Hall thruster

The Air Force Research Laboratory (AFRL), Space and Missile Systems Center (SMC), and Rapid Capabilities Office (RCO) are collaborating to host a Hall thruster experiment onboard the X-37B flight vehicle (Boeing). The experiment will be hosted on Orbital Test Vehicle (OTV) mission 4, the fourth flight of the X-37B reusable space plane.

In a testing procedure, the X-37B Orbital Test Vehicle taxis on the flightline in June 2009 at Vandenberg Air Force Base, California (Courtesy photo)
In a testing procedure, the X-37B Orbital Test Vehicle taxis on the flightline in June 2009 at Vandenberg Air Force Base, California (Courtesy photo)

The first three OTV flights have accumulated a total of 1,367 days of on-orbit experimentation prior to successful landings and recoveries at Vandenberg Air Force Base, California. The X-37B program performs risk reduction, experimentation, and concept of operations development for reusable space vehicle technologies, and it is administered by RCO.

The Hall thruster that will fly on the X-37B experiment is a modified version of the units that have propelled SMC’s first three Advanced Extremely High Frequency (AEHF) military communications spacecraft. A Hall thruster is a type of electric propulsion device that produces thrust by ionizing and accelerating a noble gas, usually xenon. While producing comparatively low thrust relative to conventional rocket engines, Hall thrusters provide significantly greater specific impulse, or fuel economy. This results in increased payload carrying capacity and a greater number of on-orbit maneuvers for a spacecraft using Hall thrusters rather than traditional rocket engines.

This experiment will enable in-space characterization of Hall thruster design modifications that are intended to improve performance relative to the state-of-the-art units onboard AEHF. The experiment will include collection of telemetry from the Hall thruster operating in the space environment as well as measurement of the thrust imparted on the vehicle. The resulting data will be used to validate and improve Hall thruster and environmental modeling capabilities, which enhance the ability to extrapolate ground test results to actual on-orbit performance. The on-orbit test plans are being developed by AFRL and administered by RCO.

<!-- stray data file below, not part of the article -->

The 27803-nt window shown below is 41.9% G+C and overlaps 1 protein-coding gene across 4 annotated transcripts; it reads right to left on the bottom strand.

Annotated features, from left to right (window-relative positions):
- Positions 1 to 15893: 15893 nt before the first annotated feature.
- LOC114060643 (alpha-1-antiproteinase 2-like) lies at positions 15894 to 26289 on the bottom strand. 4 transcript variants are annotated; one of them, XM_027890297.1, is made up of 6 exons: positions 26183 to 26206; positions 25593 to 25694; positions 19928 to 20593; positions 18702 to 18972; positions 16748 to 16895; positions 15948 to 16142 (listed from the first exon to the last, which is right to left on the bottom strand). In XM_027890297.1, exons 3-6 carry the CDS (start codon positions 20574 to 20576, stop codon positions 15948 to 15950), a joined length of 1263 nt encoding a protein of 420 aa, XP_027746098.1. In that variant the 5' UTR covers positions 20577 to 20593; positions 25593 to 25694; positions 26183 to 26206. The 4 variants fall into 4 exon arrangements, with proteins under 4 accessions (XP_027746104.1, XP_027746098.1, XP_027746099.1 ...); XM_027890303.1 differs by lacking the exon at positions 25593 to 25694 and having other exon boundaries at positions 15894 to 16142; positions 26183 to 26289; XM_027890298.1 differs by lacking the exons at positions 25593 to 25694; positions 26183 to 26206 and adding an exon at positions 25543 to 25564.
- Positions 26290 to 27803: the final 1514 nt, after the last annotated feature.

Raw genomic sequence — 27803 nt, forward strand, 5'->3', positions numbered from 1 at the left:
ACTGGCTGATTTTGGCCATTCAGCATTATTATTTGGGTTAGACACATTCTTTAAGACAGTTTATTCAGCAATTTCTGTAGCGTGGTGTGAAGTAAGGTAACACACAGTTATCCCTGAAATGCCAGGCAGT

The experiment has garnered strong support from AFRL senior leadership. «Space is so vitally important to everything we do», said Major General Tom Masiello, AFRL commander. «Secure comms, Intelligence, Surveillance and Reconnaissance (ISR), missile warning, weather prediction, precision navigation and timing all rely on it, and the domain is increasingly contested. A more efficient on-orbit thruster capability is huge. Less fuel burn lowers the cost to get up there, plus it enhances spacecraft operational flexibility, survivability and longevity».

Dr. Greg Spanjers, the AFRL Space Capability Lead and Chief Scientist of the Space Vehicles Directorate, added, «AFRL is proud to be able to contribute to this research teamed with our partners at SMC, RCO, NASA, Boeing, Lockheed Martin, and Aerojet Rocketdyne. It was great to see our Government-Contractor team identify an opportunity and then quickly respond to implement a solution that will offer future Air Force spacecraft even greater capabilities».

The first X-37B Orbital Test Vehicle waits in the encapsulation cell of the Evolved Expendable Launch vehicle April 5, 2010, at the Astrotech facility in Titusville, Florida. Half of the Atlas V five-meter fairing is visible in the background. The Hall thruster being tested on this flight provide significantly greater specific impulse, or fuel economy and may lead to increased payload carrying capacity and a greater number of on-orbit maneuvers for a spacecraft using Hall thrusters rather than traditional rocket engines (Courtesy photo)
The first X-37B Orbital Test Vehicle waits in the encapsulation cell of the Evolved Expendable Launch vehicle April 5, 2010, at the Astrotech facility in Titusville, Florida. Half of the Atlas V five-meter fairing is visible in the background. The Hall thruster being tested on this flight provide significantly greater specific impulse, or fuel economy and may lead to increased payload carrying capacity and a greater number of on-orbit maneuvers for a spacecraft using Hall thrusters rather than traditional rocket engines (Courtesy photo)

 

Facts

Length 29 feet, 3 inches/8.91 m
Height 9 feet, 6 inches/2.90 m
Wing Span 14 feet, 11 inches/4.55 m
Experiment Bay Size 7 feet/2.13 m by 4 feet/1.22 m
Launch Weight 11,000 pounds/4,990 kg
Orbit Range 110-500 miles/177-805 km above Earth

 

 

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